“After subtracting the old rate from the new rate, the spreadsheet divided by their sum instead of their average, as the modeler had intended. This error likely had the effect of muting volatility by a factor of two and of lowering the VaR . . .”
To translate that into the vernacular, the bank, JP Morgan, was running huge bets (tens of billions of dollars, what we might think of a golly gee gosh that’s a lot of money) in London. The way they were checking what they were doing was playing around in Excel. And not even in the Masters of the Universe style that we might hope, all integrated, automated and self-checking, but by cutting and pasting from one spreadsheet to another. And yes, they got one of the equations wrong as a result of which the bank lost several billion dollars (perhaps we might drop the gee here but it’s still golly gosh that’s a lot of money).
And the various financial market regulators are rather waking up to how these decisions are being made in the markets. And thus the warning at the top: guys, do you think you could pay a little more attention to the tools you are using to move these billions and tens of billions around? For as we can see getting it wrong can be painfully expensive.
So that’s one sense in which Excel could be dangerous: that we’ve tens of thousands, hundreds of thousands, of financiers and bankers throwing trillions of dollars around the markets on the basis of their incomplete spreadsheets and their ignorance of how they’re doing it wrong. Pretty scary really.
But there’s another deeper level of risk here. That very throwing of trillions a day around the markets (and it really is trillions a day: the foreign exchange market in London alone is over $2 trillion a day) is dependent upon the existence of Excel itself.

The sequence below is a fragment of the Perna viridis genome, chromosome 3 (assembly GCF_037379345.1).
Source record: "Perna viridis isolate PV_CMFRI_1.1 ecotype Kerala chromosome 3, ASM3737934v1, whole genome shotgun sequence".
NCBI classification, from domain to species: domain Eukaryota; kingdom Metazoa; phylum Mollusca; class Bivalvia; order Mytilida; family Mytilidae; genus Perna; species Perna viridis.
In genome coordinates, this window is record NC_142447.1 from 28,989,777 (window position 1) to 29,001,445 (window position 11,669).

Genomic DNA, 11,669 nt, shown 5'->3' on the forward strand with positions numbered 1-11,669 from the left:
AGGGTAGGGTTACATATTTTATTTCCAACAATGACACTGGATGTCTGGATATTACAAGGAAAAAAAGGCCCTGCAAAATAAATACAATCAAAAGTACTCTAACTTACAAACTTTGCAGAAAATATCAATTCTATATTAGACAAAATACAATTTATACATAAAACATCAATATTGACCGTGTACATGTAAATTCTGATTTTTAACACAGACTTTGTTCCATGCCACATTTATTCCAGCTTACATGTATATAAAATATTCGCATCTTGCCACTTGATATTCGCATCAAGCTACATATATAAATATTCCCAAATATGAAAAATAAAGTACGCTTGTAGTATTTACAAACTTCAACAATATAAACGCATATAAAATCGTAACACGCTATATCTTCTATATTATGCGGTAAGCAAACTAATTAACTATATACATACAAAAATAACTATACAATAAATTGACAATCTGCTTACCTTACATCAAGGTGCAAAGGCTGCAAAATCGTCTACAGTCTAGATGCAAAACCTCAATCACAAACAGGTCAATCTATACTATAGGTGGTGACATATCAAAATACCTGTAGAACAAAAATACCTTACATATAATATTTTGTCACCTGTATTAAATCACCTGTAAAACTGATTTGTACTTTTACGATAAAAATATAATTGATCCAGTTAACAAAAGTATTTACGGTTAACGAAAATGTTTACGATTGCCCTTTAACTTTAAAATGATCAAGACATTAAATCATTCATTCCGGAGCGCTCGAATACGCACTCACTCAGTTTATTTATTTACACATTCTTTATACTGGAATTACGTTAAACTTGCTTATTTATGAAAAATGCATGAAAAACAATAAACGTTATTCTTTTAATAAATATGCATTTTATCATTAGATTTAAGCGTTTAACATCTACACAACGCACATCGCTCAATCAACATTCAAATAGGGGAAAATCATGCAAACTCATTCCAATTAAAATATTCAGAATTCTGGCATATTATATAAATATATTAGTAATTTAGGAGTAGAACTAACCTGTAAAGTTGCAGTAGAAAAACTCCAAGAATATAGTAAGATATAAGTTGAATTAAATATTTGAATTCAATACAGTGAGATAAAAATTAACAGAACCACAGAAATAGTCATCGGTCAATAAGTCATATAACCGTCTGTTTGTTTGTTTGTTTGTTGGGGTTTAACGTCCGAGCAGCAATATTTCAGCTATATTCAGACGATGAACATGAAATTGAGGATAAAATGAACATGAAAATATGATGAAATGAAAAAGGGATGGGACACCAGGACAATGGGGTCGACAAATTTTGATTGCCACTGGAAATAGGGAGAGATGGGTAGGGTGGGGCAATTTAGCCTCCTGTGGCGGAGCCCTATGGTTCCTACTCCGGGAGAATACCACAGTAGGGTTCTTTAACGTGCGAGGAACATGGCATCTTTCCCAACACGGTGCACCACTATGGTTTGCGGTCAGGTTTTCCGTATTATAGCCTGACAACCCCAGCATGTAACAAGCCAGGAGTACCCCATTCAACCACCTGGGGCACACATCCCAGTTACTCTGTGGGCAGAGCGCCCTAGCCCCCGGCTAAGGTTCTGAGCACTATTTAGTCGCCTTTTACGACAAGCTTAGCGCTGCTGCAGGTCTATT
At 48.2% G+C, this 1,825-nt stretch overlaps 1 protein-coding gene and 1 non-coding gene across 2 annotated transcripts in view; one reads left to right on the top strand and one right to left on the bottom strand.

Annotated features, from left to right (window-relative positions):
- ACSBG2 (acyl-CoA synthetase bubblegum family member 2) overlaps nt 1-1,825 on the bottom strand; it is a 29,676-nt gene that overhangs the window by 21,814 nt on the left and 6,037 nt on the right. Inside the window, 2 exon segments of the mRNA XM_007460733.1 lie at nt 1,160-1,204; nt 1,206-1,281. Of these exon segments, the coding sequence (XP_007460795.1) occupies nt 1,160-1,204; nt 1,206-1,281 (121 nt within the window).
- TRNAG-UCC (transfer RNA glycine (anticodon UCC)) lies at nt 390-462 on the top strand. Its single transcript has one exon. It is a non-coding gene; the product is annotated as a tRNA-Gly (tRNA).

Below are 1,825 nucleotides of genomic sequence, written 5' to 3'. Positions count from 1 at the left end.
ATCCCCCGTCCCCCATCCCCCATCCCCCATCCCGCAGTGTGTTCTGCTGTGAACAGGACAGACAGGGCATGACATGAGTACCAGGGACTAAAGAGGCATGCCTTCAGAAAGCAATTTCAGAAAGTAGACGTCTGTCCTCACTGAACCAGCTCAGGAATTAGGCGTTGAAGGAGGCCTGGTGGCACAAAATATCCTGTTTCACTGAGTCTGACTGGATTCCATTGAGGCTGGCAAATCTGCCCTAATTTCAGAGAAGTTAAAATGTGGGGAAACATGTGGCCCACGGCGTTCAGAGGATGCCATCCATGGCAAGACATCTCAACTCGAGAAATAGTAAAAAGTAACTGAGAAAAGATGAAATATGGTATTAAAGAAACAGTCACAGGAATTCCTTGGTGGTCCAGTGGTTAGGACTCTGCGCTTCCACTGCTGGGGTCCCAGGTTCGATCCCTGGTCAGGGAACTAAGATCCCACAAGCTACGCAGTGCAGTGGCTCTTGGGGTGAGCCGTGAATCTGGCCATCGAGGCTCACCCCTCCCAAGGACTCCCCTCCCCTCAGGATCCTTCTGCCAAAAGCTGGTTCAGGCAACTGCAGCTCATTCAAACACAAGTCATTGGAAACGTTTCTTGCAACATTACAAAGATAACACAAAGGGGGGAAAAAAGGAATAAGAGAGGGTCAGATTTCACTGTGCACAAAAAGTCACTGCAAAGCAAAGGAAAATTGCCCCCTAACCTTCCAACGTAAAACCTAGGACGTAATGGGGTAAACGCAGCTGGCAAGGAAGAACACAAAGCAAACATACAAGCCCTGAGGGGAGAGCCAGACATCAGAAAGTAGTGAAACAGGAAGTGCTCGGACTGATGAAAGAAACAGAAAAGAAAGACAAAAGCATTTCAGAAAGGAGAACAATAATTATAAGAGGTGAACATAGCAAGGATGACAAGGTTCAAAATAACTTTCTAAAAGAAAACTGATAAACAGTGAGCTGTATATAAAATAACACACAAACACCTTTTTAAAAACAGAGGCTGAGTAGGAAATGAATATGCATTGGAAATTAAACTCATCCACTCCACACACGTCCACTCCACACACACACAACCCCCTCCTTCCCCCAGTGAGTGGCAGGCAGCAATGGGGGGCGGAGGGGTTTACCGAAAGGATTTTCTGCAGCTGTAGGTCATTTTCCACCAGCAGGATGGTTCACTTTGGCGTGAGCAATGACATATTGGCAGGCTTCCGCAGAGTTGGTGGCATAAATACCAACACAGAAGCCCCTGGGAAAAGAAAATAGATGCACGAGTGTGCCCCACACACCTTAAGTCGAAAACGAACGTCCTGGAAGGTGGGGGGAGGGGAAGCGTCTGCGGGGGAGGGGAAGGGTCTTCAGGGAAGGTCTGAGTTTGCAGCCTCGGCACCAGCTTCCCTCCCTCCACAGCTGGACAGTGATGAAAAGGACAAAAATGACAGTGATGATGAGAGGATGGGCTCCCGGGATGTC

Well, OK, on the existence of spreadsheets perhaps, so we’d need to include VisiCalc, Lotus 1 2 3, Open Office and all in there. But the only spreadsheet that anyone uses in any quantity in business or finance is indeed Excel. And the thing is, if the spreadsheet, or Excel, didn’t exist, then a lot of what the financial markets do couldn’t be done. There would be no collaterialised debt obligations, (CDOs), no credit default swaps (CDS), indeed much of the complexity of the financial markets would simply disappear in a puff of smoke. For if you cannot model these things (however badly they are modelling them) then you simply could not be trading them as they are.
Quite simply, without Excel we’d not have had the incredible financialisation of the economy over the past 30 odd years. And if we hadn’t had that then we also wouldn’t have had the financial crash of 2007. So there’s a dangerous piece of software for you.
It’s possible to take this too far of course: but it is still true that without spreadsheets then the financial markets just would not look as they do and much of the history of the past 30 years would be rather different. The interesting argument is whether it would all look better without all that finance: I tend to think not but you’re entirely free to disagree with me.